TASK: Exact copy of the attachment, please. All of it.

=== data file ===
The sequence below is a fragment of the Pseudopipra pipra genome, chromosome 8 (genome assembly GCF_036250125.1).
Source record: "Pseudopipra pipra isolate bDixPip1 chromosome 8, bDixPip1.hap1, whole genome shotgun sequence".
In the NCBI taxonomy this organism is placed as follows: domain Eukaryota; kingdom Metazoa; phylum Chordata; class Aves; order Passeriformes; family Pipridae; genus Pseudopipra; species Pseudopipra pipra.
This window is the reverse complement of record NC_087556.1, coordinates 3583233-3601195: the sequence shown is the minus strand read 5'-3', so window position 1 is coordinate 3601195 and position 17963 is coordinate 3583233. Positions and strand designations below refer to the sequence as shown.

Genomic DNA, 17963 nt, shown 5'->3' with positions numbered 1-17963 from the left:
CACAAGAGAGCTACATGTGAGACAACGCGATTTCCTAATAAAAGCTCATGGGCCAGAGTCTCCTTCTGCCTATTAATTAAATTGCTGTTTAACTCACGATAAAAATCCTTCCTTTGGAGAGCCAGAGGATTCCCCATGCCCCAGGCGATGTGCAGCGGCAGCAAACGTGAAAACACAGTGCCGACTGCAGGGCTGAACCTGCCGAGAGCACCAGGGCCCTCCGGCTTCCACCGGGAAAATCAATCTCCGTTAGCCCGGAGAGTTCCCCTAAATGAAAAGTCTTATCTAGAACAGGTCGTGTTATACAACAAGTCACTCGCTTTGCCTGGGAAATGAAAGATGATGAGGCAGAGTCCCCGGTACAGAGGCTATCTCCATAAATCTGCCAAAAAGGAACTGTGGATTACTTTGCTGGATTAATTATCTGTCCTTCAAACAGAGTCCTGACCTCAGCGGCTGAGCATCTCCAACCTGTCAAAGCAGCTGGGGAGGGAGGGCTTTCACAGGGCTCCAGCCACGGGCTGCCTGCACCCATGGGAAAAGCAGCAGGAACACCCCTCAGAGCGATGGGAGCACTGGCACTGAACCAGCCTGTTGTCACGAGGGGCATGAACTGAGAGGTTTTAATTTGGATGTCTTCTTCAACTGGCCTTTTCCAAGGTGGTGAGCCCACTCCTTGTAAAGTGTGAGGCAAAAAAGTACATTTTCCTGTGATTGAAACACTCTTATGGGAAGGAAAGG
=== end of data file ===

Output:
The sequence below is a fragment of the Pseudopipra pipra genome, chromosome 8 (genome assembly GCF_036250125.1).
Source record: "Pseudopipra pipra isolate bDixPip1 chromosome 8, bDixPip1.hap1, whole genome shotgun sequence".
In the NCBI taxonomy this organism is placed as follows: domain Eukaryota; kingdom Metazoa; phylum Chordata; class Aves; order Passeriformes; family Pipridae; genus Pseudopipra; species Pseudopipra pipra.
This window is the reverse complement of record NC_087556.1, coordinates 3583233-3601195: the sequence shown is the minus strand read 5'-3', so window position 1 is coordinate 3601195 and position 17963 is coordinate 3583233. Positions and strand designations below refer to the sequence as shown.

Genomic DNA, 17963 nt, shown 5'->3' with positions numbered 1-17963 from the left:
CACAAGAGAGCTACATGTGAGACAACGCGATTTCCTAATAAAAGCTCATGGGCCAGAGTCTCCTTCTGCCTATTAATTAAATTGCTGTTTAACTCACGATAAAAATCCTTCCTTTGGAGAGCCAGAGGATTCCCCATGCCCCAGGCGATGTGCAGCGGCAGCAAACGTGAAAACACAGTGCCGACTGCAGGGCTGAACCTGCCGAGAGCACCAGGGCCCTCCGGCTTCCACCGGGAAAATCAATCTCCGTTAGCCCGGAGAGTTCCCCTAAATGAAAAGTCTTATCTAGAACAGGTCGTGTTATACAACAAGTCACTCGCTTTGCCTGGGAAATGAAAGATGATGAGGCAGAGTCCCCGGTACAGAGGCTATCTCCATAAATCTGCCAAAAAGGAACTGTGGATTACTTTGCTGGATTAATTATCTGTCCTTCAAACAGAGTCCTGACCTCAGCGGCTGAGCATCTCCAACCTGTCAAAGCAGCTGGGGAGGGAGGGCTTTCACAGGGCTCCAGCCACGGGCTGCCTGCACCCATGGGAAAAGCAGCAGGAACACCCCTCAGAGCGATGGGAGCACTGGCACTGAACCAGCCTGTTGTCACGAGGGGCATGAACTGAGAGGTTTTAATTTGGATGTCTTCTTCAACTGGCCTTTTCCAAGGTGGTGAGCCCACTCCTTGTAAAGTGTGAGGCAAAAAAGTACATTTTCCTGTGATTGAAACACTCTTATGGGAAGGAAAGG